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Home -> Community -> Usenet -> comp.databases.theory -> Re: Bags vs. Sets

Re: Bags vs. Sets

From: <vadimtro_at_gmail.com>
Date: 28 Jun 2006 11:08:00 -0700
Message-ID: <1151518080.092646.12990@75g2000cwc.googlegroups.com>


vc wrote:
> vadimtro_at_gmail.com wrote:
> Consider a relation
> >
> > {(x=1,y=1),(x=2,y=1)}
> >
> > This set can be considered as a set of roots of some system of
> > polynomial equations. Can we write those equations explicitly? Sure:
> >
> > (x-1)*(x-2)=0
> > (y-1)=0
> >
>
> That does not look right. Take different values for 'y'.

OK, let's add a tuple {(x=2,y=2)} so that the relation becomes

{(x=1,y=1),(x=2,y=1),(x=2,y=2)}

The equations for the tuple are

x-2 = 0
y-2 = 0

We have to multiply RHS of every equation for the original relation with the above set:

(x-1)*(x-2)*(x-2)=0
(x-1)*(x-2)*(y-2)=0
(y-1)*(x-2)=0
(y-1)*(y-2)=0

which reduces to

(x-1)*(x-2)=0
(x-2)*(y-1)=0
(y-1)*(y-2)=0

> > The term for such an object in algebraic geometry is an "affine
> > variety".
>
> Well, a variety is a set of points, not a set of equations.
> '{(x=1,y=1),(x=2,y=1)}'
> is a variety allright.

Variety is a set of zeros of a system of polynomial equations.

<snipped>
> See above. Perhaps you are confusing ideals that are generated by a
> set of polynomials with varieties that are just a set points where
> such ideals 'vanish' ?

...
> Let's fix the terminology first before discussing the above.

Well, if you want to skip this naive introduction of operations upon varieties anf jump to ideals I don't object.

> > Since we are talking about roots of equations, it is naturally to ask
> > what about roots of multiplicity greater than one? For instance,
> >
> > x^2 = 0
> >
> > has root 0 of multiplicity 2. This would be a naive attempt to
> > introduce bags.
> >
> > Unfortunately, the equation
> >
> > x^2 = 0
> >
> > defines the same variety as
> >
> > x = 0
> >
> > therefore, varieties are genuine relations.
> >
> > The mathematical object that corresponds to a bag is a polynomial
> > ideal. Ideal is a set of polymomials closed over addition and
> > multiplication.
>
> Well, no. The structure you have in mind is called a ring. The ideal
> is a special kind of subring closed with respect to 'external'
> multiplication.

I don't understand this snippet. Can you be please more specific?

> > The most celebrated mathematical result of 19th century
> > is Hilbert's basis theorem which says that every ideal has a finite
> > basis.
> >
> > By finding the right mathematical counterpart of a bag we can hope
> > being able to give consistent definition of bag operations.
> >
> > Ideals can be added, multiplied and intersected. The union of ideals
> > usually is not an ideal since it may not be closed under addition. From
> > the perspective of algebraic geometry, ideals and varieties are
> > intimately related: the addition of ideals corresponds to the
> > intersection of varieties, and the intersection of ideals corresponds
> > to the union of varieties. Also, the multiplication of ideals
> > corresponds to the union of varieties. Lets go throug the examples.
> >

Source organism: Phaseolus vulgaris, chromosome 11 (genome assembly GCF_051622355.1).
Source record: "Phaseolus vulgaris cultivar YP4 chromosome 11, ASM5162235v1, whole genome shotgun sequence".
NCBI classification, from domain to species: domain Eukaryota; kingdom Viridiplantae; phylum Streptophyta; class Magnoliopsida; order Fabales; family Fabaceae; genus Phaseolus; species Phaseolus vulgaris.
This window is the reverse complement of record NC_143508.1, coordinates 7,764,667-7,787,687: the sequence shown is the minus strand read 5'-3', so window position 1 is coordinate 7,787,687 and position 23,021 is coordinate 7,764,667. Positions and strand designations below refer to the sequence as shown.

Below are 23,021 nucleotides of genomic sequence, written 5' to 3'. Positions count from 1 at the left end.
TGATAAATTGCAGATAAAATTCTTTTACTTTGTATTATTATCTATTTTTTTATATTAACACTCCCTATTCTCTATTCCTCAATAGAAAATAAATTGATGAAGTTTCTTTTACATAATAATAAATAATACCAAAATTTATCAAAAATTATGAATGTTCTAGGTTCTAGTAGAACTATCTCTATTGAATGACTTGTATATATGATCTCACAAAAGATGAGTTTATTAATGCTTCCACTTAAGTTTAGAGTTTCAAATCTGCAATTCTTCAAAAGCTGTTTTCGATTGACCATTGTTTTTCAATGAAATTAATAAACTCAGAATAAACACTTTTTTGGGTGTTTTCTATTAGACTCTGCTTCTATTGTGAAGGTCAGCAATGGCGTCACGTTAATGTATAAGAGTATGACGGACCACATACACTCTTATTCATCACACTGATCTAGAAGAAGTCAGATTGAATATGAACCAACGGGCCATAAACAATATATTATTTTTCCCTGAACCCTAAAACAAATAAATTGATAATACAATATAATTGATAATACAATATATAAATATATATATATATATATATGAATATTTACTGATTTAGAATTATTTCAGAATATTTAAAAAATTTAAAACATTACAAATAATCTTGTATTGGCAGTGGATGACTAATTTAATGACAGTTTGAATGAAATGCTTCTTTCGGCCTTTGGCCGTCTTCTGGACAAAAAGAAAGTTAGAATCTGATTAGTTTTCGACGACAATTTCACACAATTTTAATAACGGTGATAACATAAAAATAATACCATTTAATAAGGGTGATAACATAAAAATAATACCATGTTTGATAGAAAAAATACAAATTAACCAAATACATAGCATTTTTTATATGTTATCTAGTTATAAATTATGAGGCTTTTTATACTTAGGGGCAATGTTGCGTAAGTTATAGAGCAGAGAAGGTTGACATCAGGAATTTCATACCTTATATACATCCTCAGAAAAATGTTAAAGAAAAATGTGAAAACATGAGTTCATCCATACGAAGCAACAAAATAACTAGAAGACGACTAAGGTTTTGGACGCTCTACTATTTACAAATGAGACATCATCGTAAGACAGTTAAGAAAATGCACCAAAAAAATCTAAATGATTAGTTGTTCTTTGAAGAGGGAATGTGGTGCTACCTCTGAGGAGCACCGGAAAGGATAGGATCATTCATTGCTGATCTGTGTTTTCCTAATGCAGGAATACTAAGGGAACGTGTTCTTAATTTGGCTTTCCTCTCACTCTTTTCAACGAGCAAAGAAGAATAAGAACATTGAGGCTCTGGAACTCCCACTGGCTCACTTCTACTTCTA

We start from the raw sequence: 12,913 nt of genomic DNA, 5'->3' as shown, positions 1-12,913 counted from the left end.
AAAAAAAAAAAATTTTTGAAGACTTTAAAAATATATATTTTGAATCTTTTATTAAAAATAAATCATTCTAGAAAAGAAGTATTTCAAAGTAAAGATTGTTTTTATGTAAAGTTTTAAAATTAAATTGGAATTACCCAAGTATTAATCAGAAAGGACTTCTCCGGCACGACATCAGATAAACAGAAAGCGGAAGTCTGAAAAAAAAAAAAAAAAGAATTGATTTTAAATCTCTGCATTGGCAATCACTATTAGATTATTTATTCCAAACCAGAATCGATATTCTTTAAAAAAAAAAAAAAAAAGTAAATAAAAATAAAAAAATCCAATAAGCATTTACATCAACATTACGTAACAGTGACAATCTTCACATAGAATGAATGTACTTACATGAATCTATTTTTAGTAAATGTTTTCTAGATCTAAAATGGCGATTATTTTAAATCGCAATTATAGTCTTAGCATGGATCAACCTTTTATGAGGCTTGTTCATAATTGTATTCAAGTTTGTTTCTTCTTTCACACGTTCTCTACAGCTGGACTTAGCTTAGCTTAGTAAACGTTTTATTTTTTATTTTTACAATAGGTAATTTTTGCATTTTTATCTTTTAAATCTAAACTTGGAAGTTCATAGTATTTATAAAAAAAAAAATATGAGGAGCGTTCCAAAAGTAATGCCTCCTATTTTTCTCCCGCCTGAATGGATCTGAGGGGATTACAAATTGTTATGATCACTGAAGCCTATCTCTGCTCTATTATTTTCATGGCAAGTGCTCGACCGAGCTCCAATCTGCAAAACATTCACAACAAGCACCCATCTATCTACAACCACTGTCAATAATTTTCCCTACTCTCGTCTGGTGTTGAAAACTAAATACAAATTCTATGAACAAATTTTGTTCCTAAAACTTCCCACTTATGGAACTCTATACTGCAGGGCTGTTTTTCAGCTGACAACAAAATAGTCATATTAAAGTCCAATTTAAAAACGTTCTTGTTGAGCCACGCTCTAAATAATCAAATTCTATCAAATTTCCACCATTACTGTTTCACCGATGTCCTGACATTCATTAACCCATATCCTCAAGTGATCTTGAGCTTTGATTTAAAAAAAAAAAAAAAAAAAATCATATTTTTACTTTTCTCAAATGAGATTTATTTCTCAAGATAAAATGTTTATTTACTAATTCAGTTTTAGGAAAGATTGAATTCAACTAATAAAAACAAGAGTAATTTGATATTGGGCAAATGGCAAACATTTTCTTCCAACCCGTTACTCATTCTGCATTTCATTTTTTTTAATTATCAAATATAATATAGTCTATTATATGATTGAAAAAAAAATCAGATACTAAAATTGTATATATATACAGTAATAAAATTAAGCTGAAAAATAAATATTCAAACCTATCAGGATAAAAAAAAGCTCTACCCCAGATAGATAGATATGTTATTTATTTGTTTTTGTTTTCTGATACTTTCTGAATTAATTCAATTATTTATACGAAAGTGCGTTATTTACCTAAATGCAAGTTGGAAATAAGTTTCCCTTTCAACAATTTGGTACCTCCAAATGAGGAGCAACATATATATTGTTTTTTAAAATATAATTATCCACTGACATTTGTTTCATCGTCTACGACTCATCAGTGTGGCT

> > Multiplication of
> >
> > <x^2>
> >
> > by
> >
> > <x^3>
> >
> > produces
> >
> > <x^5>. In bag language this corresponds to union of {0,0} with {0,0,0}
> > producing
> >
> > {0,0,0,0,0}.
> >
> > Intersection of
> >
> > <x^2>
> >
> > with
> >
> > <x^3>
> >
> > produces
> >
> > <x^3>. In bag language this corresponds to set union of {0,0} with
> > {0,0,0} producing
> >
> > {0,0,0}.
> >
> > Addition of
> >
> > <x^2>
> >
> > with
> >
> > <x^3>
> >
> > produces
> >
> > <x^2>. In bag language this corresponds to set intersection of {0,0}
> > with {0,0,0} producing {0,0}.
> >
> > The analoyy shines in case of one variable. It breaks in case of many.
> > Consider the addition of
> >
> > <x^2>
> >
> > with
> >
> > <y^3>
> >
> > which is
> >
> > <x^2,y^3>. In language of bags the corresponding operation is cartesian
> > product of {x=0,x=0} with {y=0,y=0,y=0}. The bag
> > {(x=0,y=0),(x=0,y=0),(x=0,y=0),(x=0,y=0), (x=0,y=0),(x=0,y=0)} is the
> > expected result, but does it really correspond to the ideal <x^2,y^3>?
> > There are many reasons why not.
> >
> > In classic bag theory if we project
> > {(x=0,y=0),(x=0,y=0),(x=0,y=0),(x=0,y=0),(x=0,y=0),(x=0,y=0)} into x we
> > won't get the original relation {x=0,x=0} back (yet another snag that
> > challenges usefulness of classic bag theory). In ideal theory the
> > calculating elimination ideal is analogous to projection operation on
> > bags. Elimination ideal for <x^2,y^3> is <x^2> -- the original ideal.
> >
> > This is as much info as internet posting can hold. A more detailed
> > paper is due.
>
> While there are some similarities, not surprizingly, between ideal
> operations and RA, it's unclear what advantage if any the
> variety/ideal lingo may have.

I hope to extend relational algebra with introduction of clean bags semantics and aggregation.

> For example, what field did you have
> in mind when you talked about polynomials ?

C ? This matter doesn't seem important to me. In the relational applications ideals are manufactured from 0-dimensional varieties, not the other way around. Therefore, we don't need fancy algebraic properties, like demanding the field to be algebraically closed. Received on Wed Jun 28 2006 - 13:08:00 CDT

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